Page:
Review of 3,000 Cases Is Ordered
A Riverside County judge has ordered the District Attorney’s Office to review about 3,000 cases, including past convictions, after discovering that a laboratory technician who worked on those cases admitted to fraud, forgery and perjury in another state.
Riverside County prosecutors were conducting a background check on the toxicologist, Aaron Layton, while doing regular prep work on a pair of cases in December 2008 when they uncovered lie-detector test records from when Layton was applying for a job several years ago.
After failing one test. Layton confessed during a second polygraph to lying under oath about conducting lab work and forging signatures on documents while working for a lab in Denver, attorneys said during a hearing in Riverside County Superior Court on February 24, 2009.
No evidence so far has shown misconduct related to Layton’s work in California, Riverside County Superior Court Judge mark A. Mandio said at the hearing.
Layton worked for about two years for Riverside-based Bio-Tox Laboratories, which the District Attorney’s Office contracts to conduct blood work in cases involving alcohol and drugs.
Layton, who is no longer employed at Bio-Tox, declined to comment. Bio-Tox Business Manager Tracey Stangarone said the company is cooperating with attorneys but would not comment further.
Layton has not been prosecuted for any of his reported conduct in Colorado, and he has no criminal record in Riverside or San Bernardino Counties.
Judge Mandio ordered the District Attorney’s Office last month to examine each case in which Layton may have testified or completed blood testing, and to notify the defense attorneys involved.
The thousands of cases affected could range from misdemeanor DUI cases to felony alcohol-related manslaughter or murder charges.
In cases that have already resolved, defense attorneys may have the option of challenging the convictions. In pending cases, blood samples are being retested, and Layton will not be called to testify. The District Attorney’s Office is still compiling the list of cases that may be affected.
Once the Public Defender’s Office has that list, it may seek the dismissal of pending charged or past convictions, or try to impeach future witnesses who work for Bio-Tox.
“Jurors are going to be compelled to believe it’s not just Mr. Layton whose work was tainted, but the entire lab,” Supervising Public Defender, Christine Voss said. “How long did people know this was happening and allowed it to go on? We would be remiss in our duties if we did not assume Bio-Tox is tainted in general.”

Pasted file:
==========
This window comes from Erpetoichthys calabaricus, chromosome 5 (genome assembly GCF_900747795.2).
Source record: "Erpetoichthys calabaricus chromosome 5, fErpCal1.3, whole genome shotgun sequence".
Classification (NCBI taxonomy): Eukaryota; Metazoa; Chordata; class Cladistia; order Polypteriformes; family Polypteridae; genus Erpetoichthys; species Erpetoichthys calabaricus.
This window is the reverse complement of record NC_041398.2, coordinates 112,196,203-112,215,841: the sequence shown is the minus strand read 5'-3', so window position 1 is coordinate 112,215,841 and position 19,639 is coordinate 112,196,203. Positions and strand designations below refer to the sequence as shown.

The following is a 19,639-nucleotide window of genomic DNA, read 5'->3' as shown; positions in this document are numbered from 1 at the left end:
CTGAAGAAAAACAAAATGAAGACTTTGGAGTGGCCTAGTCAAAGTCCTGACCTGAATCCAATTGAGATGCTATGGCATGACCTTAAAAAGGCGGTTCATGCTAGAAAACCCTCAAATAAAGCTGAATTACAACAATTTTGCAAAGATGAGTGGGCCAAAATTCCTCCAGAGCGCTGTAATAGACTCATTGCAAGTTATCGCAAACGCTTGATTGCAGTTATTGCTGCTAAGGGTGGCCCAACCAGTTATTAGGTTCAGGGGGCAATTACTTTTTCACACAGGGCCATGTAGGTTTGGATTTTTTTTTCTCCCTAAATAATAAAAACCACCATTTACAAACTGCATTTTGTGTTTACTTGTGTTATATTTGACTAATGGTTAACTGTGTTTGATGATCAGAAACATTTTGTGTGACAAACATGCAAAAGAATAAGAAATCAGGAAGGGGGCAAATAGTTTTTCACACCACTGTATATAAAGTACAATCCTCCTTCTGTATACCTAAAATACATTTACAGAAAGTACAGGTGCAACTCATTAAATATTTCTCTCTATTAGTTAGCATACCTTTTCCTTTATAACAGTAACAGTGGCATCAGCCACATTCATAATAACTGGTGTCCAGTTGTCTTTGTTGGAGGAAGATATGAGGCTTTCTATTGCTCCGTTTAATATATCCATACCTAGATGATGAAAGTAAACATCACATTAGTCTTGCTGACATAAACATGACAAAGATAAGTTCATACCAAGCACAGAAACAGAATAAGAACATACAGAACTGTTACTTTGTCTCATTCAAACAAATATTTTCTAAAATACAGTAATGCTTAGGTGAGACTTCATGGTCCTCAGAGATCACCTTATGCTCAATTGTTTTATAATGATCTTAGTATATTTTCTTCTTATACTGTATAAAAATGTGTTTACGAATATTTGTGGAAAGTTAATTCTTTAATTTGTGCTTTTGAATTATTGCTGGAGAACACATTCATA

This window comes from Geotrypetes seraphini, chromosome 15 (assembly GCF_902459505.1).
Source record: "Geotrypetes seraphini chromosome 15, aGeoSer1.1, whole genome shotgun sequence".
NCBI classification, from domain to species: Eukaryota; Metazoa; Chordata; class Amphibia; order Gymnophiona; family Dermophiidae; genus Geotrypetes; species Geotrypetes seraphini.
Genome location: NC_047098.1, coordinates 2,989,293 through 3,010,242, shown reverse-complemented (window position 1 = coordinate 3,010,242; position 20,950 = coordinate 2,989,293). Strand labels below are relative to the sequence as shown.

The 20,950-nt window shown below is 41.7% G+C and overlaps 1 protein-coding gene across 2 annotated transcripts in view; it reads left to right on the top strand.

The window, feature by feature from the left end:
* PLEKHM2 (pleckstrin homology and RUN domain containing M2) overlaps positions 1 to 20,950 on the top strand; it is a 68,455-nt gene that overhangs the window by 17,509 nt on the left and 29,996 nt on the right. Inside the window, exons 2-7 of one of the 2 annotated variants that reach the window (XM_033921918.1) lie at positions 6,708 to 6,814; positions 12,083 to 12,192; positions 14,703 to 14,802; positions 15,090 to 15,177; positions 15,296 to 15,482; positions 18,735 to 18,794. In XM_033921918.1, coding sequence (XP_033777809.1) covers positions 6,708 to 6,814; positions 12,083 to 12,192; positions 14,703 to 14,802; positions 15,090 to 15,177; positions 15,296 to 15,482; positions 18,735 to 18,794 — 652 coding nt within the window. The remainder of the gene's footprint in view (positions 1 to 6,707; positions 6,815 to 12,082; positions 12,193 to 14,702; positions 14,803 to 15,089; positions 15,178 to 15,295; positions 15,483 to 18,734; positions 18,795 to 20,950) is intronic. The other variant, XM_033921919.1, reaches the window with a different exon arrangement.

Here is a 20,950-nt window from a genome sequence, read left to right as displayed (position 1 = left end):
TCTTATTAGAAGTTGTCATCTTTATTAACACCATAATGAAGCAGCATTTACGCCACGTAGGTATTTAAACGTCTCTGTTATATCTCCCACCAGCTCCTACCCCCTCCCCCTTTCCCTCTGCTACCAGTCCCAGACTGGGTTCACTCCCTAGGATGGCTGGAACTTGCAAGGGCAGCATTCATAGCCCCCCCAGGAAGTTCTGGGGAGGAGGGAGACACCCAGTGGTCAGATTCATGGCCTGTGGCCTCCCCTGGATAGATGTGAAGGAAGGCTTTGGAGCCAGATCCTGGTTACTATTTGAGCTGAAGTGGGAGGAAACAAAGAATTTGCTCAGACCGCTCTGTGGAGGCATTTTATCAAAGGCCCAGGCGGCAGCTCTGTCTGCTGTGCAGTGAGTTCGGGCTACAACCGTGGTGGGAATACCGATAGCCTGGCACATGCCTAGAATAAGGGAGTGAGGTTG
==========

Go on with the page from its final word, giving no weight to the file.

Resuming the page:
At the evidence hearing held on February 24, 2009, the judge ordered prosecutors to present a time line to the Public Defender’s Office detailing when they found out about Layton’s conduct in Colorado and how it was investigated.
In the December cases – two misdemeanor drunk driving trials – Judge Mandio had ordered the District Attorney’s Office to conduce background checks on each of its witnesses, including law enforcement and witnesses from Bio-Tox Laboratories. The checks are required by law for all witnesses in any trial.
“Sometimes attorneys are so busy that they skip that step,” Judge Mandio said. “You’re required to look for any acts of criminal behavior or moral turpitude.”
The District Attorney’s Office didn’t respond to inquiries by the press about background check procedures for witnesses.
A Deputy District Attorney began investigating Layton in December 2008, after he was asked about his background and gave an answer that raised questions about his credibility.
That is when they came across the previous employment records that included the polygraph test results according to court records.
Judge Mandio has sealed those employment records as evidence, according to the court records.
By mid-January, the District Attorney’s Office had notified the Public Defender’s Office and the Superior Court.
Denver Lab “Shocked”
Layton said during the polygraph test that during his time with the Denver-based Forensics Laboratories, Inc., he lied under oath about conducting tests and used a supervisor’s signature stamp to approve documents. He also said “he drove numerous times drunk.”
Officials with Forensic Laboratories, Inc., were unaware of any reports of misconduct, said the managing member Jeff Slater.
The lab conducts toxicology tests for all of Colorado’s prisons and tests samples for the criminal justice system throughout the country, Slater said.
Layton worked at Forensic Laboratories about eight years ago, primarily testing urine. Slater said he did not know whether Layton would have had access to a supervisor’s signature stamp.
“I’m shocked he would be involved in something like this,” Slater said. “He didn’t seem like a devious type of person.”
Layton was fired from the Denver lab for unrelated reasons, Slater said.
“I was never aware of anything illegal,” Slater said. “Now it makes me think I can trust no one for any reason.”
Prosecutors in Denver said that they had been unaware of Layton’s admissions and the Riverside County investigation.